SUNDAY AM WRITETHRU after Saturday update: We can complain about omicron. But I wouldn’t necessarily complain that the variant is spoiling the top films at the box office, as Paramount/Spyglass Media/Project X’s Scream had a robust first day of $13.3M (including $3.5M Thursday previews), and it eased accordingly on Saturday, just like horror movies do, with $10.1M, on its way to a $31.5M 3-day and $36M 4-day at 3,664 theaters.
“This opening has reinvigorated the franchise for fans, while simultaneously introducing it to a whole new generation of new Scream fans,” beamed Paramount’s Domestic Theatrical Distribution Boss Chris Aronson.
That 4-day beats Mama ($32.1M), the previous high opening for a horror movie over MLK, and overall, Scream‘s 3-day isn’t far from its previous sequel opening highs, Scream 2, which did $32.9M back in 1997, and Scream 3, which made $34.7M back in 2000. A great start to 2022 for Paramount on the big screen. EntTelligence box office analytics firm reports that 2.4M people are watching Scream over 3 days, with 1M on opening day and 250K from Thursday night previews.
Chalk up the success here to the alchemy of paying homage to what’s old with the new: The fresh blood boarding Scream, i.e. scribes James Vanderbilt and Guy Busick and filmmakers Matt Bettinelli-Olpin and Tyler Gillett, didn’t operate in a vacuum when approaching a reboot/sequel of Scream. They brought in the consigliere services of the IP’s architect, Kevin Williamson, who serves as EP here. Paramount believed that the film would play best to a crowd, and kept it relegated to the big screen, versus a day-and-date hybrid approach with its streamer Paramount+.
Some of the intriguing components of Paramount’s marketing campaign for the fifthquel included a partnership with Airbnb, where fans were given the opportunity to stay in the original Scream house, hosted by David Arquette’s Sheriff Dewey Riley, and an online experience hosted by Williamson. “The Stay” sold out in 60 seconds, and the online experience sold out in 90 seconds. Visible, part of the Verizon Wireless family, was also a partner on the film, as well as Urban Outfitters which hosted…Screamings.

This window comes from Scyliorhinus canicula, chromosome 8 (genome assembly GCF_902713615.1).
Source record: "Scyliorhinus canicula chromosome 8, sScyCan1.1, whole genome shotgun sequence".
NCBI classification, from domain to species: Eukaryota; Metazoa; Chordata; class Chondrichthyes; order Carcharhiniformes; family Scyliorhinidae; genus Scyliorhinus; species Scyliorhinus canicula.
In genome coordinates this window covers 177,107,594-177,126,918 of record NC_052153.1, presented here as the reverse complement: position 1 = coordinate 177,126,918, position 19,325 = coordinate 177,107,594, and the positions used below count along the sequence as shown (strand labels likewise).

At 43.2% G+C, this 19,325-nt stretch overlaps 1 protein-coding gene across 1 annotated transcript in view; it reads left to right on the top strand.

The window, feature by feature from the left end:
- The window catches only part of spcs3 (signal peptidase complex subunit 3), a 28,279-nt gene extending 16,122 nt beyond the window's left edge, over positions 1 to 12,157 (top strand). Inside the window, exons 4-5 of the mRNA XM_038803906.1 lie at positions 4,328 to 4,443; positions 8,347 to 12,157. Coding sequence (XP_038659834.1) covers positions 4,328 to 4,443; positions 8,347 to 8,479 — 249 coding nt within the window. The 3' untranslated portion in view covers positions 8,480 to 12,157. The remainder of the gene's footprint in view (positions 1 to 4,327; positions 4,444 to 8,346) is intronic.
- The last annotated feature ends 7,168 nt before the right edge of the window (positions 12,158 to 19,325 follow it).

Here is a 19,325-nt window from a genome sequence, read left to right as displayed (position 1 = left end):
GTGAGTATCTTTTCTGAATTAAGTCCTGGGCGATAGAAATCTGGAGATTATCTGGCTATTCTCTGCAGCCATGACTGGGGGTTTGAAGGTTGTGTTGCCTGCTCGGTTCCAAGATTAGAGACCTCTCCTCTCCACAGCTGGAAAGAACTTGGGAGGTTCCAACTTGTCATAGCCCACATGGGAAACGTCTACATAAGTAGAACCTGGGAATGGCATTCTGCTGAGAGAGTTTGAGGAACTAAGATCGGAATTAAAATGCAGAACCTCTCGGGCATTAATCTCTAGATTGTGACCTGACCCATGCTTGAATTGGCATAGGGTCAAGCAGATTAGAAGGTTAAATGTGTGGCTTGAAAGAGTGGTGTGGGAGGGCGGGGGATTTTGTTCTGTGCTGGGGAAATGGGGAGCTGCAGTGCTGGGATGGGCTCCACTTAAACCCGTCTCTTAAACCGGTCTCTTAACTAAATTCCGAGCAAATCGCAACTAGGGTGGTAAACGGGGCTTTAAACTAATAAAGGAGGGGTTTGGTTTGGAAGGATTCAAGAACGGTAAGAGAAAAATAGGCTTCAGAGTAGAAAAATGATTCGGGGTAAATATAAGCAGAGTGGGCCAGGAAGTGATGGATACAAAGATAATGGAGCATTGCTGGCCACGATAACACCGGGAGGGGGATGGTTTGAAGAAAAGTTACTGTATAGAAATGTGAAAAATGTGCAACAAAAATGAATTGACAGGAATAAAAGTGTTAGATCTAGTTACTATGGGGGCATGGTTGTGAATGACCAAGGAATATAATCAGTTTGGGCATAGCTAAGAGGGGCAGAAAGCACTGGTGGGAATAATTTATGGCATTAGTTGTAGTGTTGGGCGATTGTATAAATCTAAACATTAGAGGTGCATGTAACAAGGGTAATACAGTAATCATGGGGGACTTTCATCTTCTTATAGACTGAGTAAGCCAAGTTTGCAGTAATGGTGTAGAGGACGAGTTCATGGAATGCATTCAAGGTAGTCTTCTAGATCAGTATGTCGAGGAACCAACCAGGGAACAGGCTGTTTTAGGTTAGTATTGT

Spotify held the “Streamed To Death” program which allowed users to receive a sinister message from Ghostface about their most streamed songs from 2021, while delivering a sharable custom playlist. A first-to-market Twitter Light/Dark Mode branded like emoji gave users different experiences each time they pressed the “heart” button in either mode. On Reddit, fans got to speculate with Scream character “whodunnit” in the first partner-supported predictions tournament, and on TikTok, Paramount launched a First-of-its-Kind Text-To-Speech functionality in the voice of Ghostface.
Soft drink brand Fanta had “Halloween in January” across Latin America, including 2 million limited edition Ghostface cans and a first takeover at convenience stores OXXO, reaching over 26M shoppers in Mexico alone. Fans in the UK and around the globe were able to snatch up a limited edition “Strawberry and Scream” cereal (featuring a screaming box) offered by the British retailer Cereal Killer Café.
Social Media corp RelishMix beams about the advance weekend buzz for Scream, “With a date that was set in stone, unchanged and locked from one year ago, Scream opens solo with positive leaning convo to a potential Covid-proof audience. Fans are shouting on social for Neve Campbell, Courteney Cox, Ghost Face and David Arquette’s character Dewey as fans are ready for a wild and entertaining distraction into the New Year of cinematic madness. Negative and Covid related chatter runs thin.”
The pic’s campaign across Facebook, Twitter, YouTube, and Instagram counted nine video drops in a week, with YouTube materials clocking close to 60M views. From the last installment 11 years ago, the social media universe for Scream is now at 126.4M, which is 27% above the horror genre norm. By comparison, Halloween Kills had a SMU of 145.1M (opened at $49.4M) and The Conjuring: The Devil Made Me Do It counted a SMU at 131.1M (opened at $24.1M). “In other words, social stats are in the ballpark of recent horror films,” reports RelishMix.
Scream‘s actors are well-activated on social media, with Cox at 15.6M followers, Dylan Minnette at 7.9M, Jenna Ortega at 6.8M, Melissa Barrera with over 1M, David Arquette at 468K, and Neve Campbell at 418K. “All are indexing exceptionally well, as fans can see how much fun the cast is having in promotion as well as making the film,” assesses RelishMix.